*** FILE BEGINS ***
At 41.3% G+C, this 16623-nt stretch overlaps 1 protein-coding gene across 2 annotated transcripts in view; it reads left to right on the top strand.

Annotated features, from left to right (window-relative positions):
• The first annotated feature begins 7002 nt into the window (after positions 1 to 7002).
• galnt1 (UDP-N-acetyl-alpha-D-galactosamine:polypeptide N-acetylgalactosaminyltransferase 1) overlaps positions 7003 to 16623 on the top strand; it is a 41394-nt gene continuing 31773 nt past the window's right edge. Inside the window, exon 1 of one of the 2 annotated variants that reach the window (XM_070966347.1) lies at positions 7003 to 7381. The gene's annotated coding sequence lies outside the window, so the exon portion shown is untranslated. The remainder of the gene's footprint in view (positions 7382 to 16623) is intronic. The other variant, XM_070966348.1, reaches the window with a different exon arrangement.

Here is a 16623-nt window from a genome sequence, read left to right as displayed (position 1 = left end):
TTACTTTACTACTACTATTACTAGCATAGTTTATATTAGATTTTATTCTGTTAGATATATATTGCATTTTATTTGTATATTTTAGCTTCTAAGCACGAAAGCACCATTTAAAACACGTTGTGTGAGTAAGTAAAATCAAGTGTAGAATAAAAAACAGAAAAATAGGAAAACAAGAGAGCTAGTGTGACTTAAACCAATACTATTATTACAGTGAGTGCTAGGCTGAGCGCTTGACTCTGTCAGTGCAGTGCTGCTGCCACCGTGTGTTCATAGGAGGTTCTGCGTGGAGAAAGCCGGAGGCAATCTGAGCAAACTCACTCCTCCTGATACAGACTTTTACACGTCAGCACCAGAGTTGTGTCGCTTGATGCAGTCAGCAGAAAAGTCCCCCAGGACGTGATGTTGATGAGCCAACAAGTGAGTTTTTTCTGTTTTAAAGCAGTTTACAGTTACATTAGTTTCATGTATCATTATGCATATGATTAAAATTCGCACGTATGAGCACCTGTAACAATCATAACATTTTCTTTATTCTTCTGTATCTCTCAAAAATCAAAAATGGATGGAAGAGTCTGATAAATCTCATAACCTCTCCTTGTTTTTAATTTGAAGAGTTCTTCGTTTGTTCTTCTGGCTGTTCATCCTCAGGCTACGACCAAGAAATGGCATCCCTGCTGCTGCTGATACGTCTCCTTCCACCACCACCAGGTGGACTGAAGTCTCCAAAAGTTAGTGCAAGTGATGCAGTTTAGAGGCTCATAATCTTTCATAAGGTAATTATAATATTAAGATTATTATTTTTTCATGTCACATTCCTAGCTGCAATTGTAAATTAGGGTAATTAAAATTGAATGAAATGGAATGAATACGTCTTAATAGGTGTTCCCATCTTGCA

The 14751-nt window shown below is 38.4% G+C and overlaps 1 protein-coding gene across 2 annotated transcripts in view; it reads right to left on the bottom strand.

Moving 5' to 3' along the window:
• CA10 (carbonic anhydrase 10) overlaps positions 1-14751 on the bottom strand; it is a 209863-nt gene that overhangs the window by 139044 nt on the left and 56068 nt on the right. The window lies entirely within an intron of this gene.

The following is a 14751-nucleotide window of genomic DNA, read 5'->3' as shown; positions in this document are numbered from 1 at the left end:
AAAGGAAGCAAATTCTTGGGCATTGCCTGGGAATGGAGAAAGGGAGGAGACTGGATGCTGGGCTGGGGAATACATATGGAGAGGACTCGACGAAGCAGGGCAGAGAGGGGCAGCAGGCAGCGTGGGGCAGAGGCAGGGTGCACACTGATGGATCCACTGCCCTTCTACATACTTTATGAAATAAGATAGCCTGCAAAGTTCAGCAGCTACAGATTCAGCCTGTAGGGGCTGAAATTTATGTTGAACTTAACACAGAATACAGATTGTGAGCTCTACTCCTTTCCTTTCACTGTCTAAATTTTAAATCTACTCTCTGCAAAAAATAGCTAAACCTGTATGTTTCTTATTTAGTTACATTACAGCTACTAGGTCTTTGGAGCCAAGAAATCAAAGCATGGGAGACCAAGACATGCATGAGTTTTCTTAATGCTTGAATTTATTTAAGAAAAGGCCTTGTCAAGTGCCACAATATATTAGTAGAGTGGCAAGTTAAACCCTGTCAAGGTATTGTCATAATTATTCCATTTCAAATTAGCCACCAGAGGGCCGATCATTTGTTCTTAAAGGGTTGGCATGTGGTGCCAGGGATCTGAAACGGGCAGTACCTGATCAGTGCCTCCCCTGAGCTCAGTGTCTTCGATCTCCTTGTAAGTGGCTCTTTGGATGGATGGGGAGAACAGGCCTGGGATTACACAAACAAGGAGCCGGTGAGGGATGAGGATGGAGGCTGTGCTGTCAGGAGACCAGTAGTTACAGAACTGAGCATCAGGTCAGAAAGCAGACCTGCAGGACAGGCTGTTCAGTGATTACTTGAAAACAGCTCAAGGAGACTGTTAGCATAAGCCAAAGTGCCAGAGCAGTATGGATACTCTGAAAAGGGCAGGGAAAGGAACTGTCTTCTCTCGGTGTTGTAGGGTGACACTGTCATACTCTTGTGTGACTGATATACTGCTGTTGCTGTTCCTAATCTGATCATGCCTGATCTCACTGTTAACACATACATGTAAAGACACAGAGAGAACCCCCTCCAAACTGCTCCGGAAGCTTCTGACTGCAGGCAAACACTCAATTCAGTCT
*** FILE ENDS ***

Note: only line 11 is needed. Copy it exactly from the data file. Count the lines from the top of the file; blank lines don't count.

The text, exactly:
AAAGGAAGCAAATTCTTGGGCATTGCCTGGGAATGGAGAAAGGGAGGAGACTGGATGCTGGGCTGGGGAATACATATGGAGAGGACTCGACGAAGCAGGGCAGAGAGGGGCAGCAGGCAGCGTGGGGCAGAGGCAGGGTGCACACTGATGGATCCACTGCCCTTCTACATACTTTATGAAATAAGATAGCCTGCAAAGTTCAGCAGCTACAGATTCAGCCTGTAGGGGCTGAAATTTATGTTGAACTTAACACAGAATACAGATTGTGAGCTCTACTCCTTTCCTTTCACTGTCTAAATTTTAAATCTACTCTCTGCAAAAAATAGCTAAACCTGTATGTTTCTTATTTAGTTACATTACAGCTACTAGGTCTTTGGAGCCAAGAAATCAAAGCATGGGAGACCAAGACATGCATGAGTTTTCTTAATGCTTGAATTTATTTAAGAAAAGGCCTTGTCAAGTGCCACAATATATTAGTAGAGTGGCAAGTTAAACCCTGTCAAGGTATTGTCATAATTATTCCATTTCAAATTAGCCACCAGAGGGCCGATCATTTGTTCTTAAAGGGTTGGCATGTGGTGCCAGGGATCTGAAACGGGCAGTACCTGATCAGTGCCTCCCCTGAGCTCAGTGTCTTCGATCTCCTTGTAAGTGGCTCTTTGGATGGATGGGGAGAACAGGCCTGGGATTACACAAACAAGGAGCCGGTGAGGGATGAGGATGGAGGCTGTGCTGTCAGGAGACCAGTAGTTACAGAACTGAGCATCAGGTCAGAAAGCAGACCTGCAGGACAGGCTGTTCAGTGATTACTTGAAAACAGCTCAAGGAGACTGTTAGCATAAGCCAAAGTGCCAGAGCAGTATGGATACTCTGAAAAGGGCAGGGAAAGGAACTGTCTTCTCTCGGTGTTGTAGGGTGACACTGTCATACTCTTGTGTGACTGATATACTGCTGTTGCTGTTCCTAATCTGATCATGCCTGATCTCACTGTTAACACATACATGTAAAGACACAGAGAGAACCCCCTCCAAACTGCTCCGGAAGCTTCTGACTGCAGGCAAACACTCAATTCAGTCT